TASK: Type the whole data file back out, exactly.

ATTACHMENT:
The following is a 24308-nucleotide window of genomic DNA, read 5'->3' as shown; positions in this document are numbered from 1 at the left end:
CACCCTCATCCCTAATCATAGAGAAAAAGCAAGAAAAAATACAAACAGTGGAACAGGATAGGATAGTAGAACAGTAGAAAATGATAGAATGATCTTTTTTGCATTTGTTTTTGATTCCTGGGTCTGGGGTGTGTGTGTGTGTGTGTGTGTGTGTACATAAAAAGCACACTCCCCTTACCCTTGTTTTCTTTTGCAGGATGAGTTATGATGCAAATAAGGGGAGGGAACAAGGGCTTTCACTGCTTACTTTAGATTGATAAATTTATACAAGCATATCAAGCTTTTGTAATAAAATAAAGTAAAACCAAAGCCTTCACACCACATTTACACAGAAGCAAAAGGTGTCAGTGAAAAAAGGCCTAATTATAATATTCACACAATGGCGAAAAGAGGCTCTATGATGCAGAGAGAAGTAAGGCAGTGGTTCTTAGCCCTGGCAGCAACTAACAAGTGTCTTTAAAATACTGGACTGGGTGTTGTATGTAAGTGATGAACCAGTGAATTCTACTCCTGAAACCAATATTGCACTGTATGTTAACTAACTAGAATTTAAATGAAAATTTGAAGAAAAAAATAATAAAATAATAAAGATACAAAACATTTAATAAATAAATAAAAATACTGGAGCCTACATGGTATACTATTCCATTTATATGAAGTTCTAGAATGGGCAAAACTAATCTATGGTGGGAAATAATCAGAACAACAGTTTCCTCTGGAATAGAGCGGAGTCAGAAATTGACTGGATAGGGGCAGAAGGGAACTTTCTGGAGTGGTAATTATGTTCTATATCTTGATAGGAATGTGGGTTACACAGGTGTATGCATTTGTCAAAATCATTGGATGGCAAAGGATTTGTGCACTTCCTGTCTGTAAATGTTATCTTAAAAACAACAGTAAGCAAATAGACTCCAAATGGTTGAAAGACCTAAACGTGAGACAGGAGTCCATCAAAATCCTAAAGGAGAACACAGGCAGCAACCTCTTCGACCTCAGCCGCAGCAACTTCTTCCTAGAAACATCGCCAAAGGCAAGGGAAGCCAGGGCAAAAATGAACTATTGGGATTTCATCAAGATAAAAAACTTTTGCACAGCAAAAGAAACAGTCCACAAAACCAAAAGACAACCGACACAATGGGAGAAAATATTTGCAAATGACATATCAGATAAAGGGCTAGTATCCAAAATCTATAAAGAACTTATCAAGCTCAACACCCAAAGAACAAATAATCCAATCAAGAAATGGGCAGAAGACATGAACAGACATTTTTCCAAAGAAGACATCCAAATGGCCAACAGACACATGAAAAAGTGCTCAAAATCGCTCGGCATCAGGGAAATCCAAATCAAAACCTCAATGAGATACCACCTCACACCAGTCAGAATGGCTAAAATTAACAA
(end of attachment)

The following is a 24308-nucleotide window of genomic DNA, read 5'->3' as shown; positions in this document are numbered from 1 at the left end:
CACCCTCATCCCTAATCATAGAGAAAAAGCAAGAAAAAATACAAACAGTGGAACAGGATAGGATAGTAGAACAGTAGAAAATGATAGAATGATCTTTTTTGCATTTGTTTTTGATTCCTGGGTCTGGGGTGTGTGTGTGTGTGTGTGTGTGTGTACATAAAAAGCACACTCCCCTTACCCTTGTTTTCTTTTGCAGGATGAGTTATGATGCAAATAAGGGGAGGGAACAAGGGCTTTCACTGCTTACTTTAGATTGATAAATTTATACAAGCATATCAAGCTTTTGTAATAAAATAAAGTAAAACCAAAGCCTTCACACCACATTTACACAGAAGCAAAAGGTGTCAGTGAAAAAAGGCCTAATTATAATATTCACACAATGGCGAAAAGAGGCTCTATGATGCAGAGAGAAGTAAGGCAGTGGTTCTTAGCCCTGGCAGCAACTAACAAGTGTCTTTAAAATACTGGACTGGGTGTTGTATGTAAGTGATGAACCAGTGAATTCTACTCCTGAAACCAATATTGCACTGTATGTTAACTAACTAGAATTTAAATGAAAATTTGAAGAAAAAAATAATAAAATAATAAAGATACAAAACATTTAATAAATAAATAAAAATACTGGAGCCTACATGGTATACTATTCCATTTATATGAAGTTCTAGAATGGGCAAAACTAATCTATGGTGGGAAATAATCAGAACAACAGTTTCCTCTGGAATAGAGCGGAGTCAGAAATTGACTGGATAGGGGCAGAAGGGAACTTTCTGGAGTGGTAATTATGTTCTATATCTTGATAGGAATGTGGGTTACACAGGTGTATGCATTTGTCAAAATCATTGGATGGCAAAGGATTTGTGCACTTCCTGTCTGTAAATGTTATCTTAAAAACAACAGTAAGCAAATAGACTCCAAATGGTTGAAAGACCTAAACGTGAGACAGGAGTCCATCAAAATCCTAAAGGAGAACACAGGCAGCAACCTCTTCGACCTCAGCCGCAGCAACTTCTTCCTAGAAACATCGCCAAAGGCAAGGGAAGCCAGGGCAAAAATGAACTATTGGGATTTCATCAAGATAAAAAACTTTTGCACAGCAAAAGAAACAGTCCACAAAACCAAAAGACAACCGACACAATGGGAGAAAATATTTGCAAATGACATATCAGATAAAGGGCTAGTATCCAAAATCTATAAAGAACTTATCAAGCTCAACACCCAAAGAACAAATAATCCAATCAAGAAATGGGCAGAAGACATGAACAGACATTTTTCCAAAGAAGACATCCAAATGGCCAACAGACACATGAAAAAGTGCTCAAAATCGCTCGGCATCAGGGAAATCCAAATCAAAACCTCAATGAGATACCACCTCACACCAGTCAGAATGGCTAAAATTAACAA